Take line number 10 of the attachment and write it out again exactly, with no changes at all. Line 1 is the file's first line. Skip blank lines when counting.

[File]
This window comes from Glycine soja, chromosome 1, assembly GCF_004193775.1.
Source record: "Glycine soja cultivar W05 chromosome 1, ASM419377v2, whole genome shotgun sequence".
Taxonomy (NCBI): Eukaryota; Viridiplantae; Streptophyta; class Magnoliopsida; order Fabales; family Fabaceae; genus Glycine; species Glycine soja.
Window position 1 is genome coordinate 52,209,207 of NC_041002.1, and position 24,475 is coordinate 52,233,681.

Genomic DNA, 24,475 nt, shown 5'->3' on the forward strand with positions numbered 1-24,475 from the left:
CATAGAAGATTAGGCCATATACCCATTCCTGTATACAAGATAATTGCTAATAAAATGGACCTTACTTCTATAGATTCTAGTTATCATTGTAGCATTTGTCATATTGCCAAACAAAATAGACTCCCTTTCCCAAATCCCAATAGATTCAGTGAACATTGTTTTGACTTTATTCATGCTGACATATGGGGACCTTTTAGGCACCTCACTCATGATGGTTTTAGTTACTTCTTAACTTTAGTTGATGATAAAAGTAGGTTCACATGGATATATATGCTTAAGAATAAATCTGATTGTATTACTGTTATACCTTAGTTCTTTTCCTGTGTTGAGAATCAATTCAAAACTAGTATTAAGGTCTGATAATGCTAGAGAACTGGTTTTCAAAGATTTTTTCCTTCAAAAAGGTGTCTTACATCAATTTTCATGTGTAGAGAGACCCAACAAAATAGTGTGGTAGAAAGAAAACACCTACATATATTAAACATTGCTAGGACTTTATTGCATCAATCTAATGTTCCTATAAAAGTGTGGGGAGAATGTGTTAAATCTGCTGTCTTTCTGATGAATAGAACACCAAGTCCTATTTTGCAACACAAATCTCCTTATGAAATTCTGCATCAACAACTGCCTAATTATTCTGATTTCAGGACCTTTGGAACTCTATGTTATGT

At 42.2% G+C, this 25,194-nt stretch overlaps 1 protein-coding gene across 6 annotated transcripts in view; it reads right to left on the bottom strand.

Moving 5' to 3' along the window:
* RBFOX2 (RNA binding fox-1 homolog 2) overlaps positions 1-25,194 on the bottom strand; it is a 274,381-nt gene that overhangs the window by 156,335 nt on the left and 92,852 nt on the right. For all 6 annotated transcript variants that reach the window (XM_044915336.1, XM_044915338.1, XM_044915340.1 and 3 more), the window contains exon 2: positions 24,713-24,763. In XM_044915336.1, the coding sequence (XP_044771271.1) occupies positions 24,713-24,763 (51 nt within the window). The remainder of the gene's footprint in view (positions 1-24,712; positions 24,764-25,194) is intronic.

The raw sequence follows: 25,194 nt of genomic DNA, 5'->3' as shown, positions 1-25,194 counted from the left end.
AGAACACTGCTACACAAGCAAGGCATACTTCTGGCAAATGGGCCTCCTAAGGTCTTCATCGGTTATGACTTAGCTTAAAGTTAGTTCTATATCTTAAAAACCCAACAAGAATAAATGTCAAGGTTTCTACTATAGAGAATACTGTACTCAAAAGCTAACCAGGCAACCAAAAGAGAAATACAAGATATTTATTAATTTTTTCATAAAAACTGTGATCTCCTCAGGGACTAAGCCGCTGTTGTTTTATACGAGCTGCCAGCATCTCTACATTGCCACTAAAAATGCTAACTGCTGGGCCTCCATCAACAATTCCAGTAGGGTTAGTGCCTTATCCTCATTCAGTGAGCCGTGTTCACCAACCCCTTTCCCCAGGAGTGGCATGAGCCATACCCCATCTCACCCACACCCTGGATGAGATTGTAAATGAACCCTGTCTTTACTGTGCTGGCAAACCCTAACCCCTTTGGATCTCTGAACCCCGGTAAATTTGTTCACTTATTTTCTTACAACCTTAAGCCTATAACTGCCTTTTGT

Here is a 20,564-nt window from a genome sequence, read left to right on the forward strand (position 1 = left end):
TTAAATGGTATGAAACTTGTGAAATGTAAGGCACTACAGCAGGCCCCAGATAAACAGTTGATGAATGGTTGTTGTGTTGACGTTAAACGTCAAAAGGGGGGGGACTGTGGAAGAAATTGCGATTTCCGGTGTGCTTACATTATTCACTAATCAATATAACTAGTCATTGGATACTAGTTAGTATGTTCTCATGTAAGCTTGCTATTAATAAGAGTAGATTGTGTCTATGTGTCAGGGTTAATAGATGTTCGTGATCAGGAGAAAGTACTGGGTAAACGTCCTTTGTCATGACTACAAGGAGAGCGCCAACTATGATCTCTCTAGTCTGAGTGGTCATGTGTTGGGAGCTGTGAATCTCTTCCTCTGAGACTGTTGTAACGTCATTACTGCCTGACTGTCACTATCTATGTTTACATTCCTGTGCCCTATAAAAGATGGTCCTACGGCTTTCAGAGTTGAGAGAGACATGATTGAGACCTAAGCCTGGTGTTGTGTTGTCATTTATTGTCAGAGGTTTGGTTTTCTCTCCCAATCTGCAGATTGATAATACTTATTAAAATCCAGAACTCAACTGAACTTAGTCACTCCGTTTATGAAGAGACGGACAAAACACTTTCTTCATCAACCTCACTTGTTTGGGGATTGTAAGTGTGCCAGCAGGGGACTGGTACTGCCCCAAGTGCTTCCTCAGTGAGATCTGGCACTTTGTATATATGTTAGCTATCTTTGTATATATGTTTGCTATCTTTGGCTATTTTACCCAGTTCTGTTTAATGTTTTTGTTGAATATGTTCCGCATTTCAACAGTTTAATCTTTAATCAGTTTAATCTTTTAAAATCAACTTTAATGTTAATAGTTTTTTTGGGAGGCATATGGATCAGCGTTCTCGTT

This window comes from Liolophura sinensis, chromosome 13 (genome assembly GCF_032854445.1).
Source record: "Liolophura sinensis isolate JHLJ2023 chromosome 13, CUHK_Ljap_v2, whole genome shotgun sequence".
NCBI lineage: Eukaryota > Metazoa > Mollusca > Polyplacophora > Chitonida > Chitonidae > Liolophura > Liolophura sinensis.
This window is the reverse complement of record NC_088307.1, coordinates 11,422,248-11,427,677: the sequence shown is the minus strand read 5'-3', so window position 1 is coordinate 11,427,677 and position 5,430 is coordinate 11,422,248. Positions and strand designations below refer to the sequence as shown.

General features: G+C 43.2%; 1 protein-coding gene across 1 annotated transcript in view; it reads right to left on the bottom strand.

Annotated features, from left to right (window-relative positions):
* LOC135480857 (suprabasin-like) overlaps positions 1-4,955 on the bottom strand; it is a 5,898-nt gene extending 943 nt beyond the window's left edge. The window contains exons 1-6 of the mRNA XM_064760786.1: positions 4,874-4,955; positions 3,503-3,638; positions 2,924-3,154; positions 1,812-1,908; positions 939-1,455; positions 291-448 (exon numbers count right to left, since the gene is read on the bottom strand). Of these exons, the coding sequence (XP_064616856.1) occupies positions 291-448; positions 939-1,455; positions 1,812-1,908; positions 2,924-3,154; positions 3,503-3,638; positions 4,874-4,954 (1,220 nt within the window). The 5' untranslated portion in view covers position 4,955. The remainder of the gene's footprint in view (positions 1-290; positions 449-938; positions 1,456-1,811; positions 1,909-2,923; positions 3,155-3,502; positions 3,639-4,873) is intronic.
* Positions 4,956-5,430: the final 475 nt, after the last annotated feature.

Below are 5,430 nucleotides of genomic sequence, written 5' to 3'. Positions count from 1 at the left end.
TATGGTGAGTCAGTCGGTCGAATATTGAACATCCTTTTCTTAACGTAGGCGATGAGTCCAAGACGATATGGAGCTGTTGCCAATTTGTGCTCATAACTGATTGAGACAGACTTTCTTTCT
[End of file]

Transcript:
The raw sequence follows: 25,194 nt of genomic DNA, 5'->3' as shown, positions 1-25,194 counted from the left end.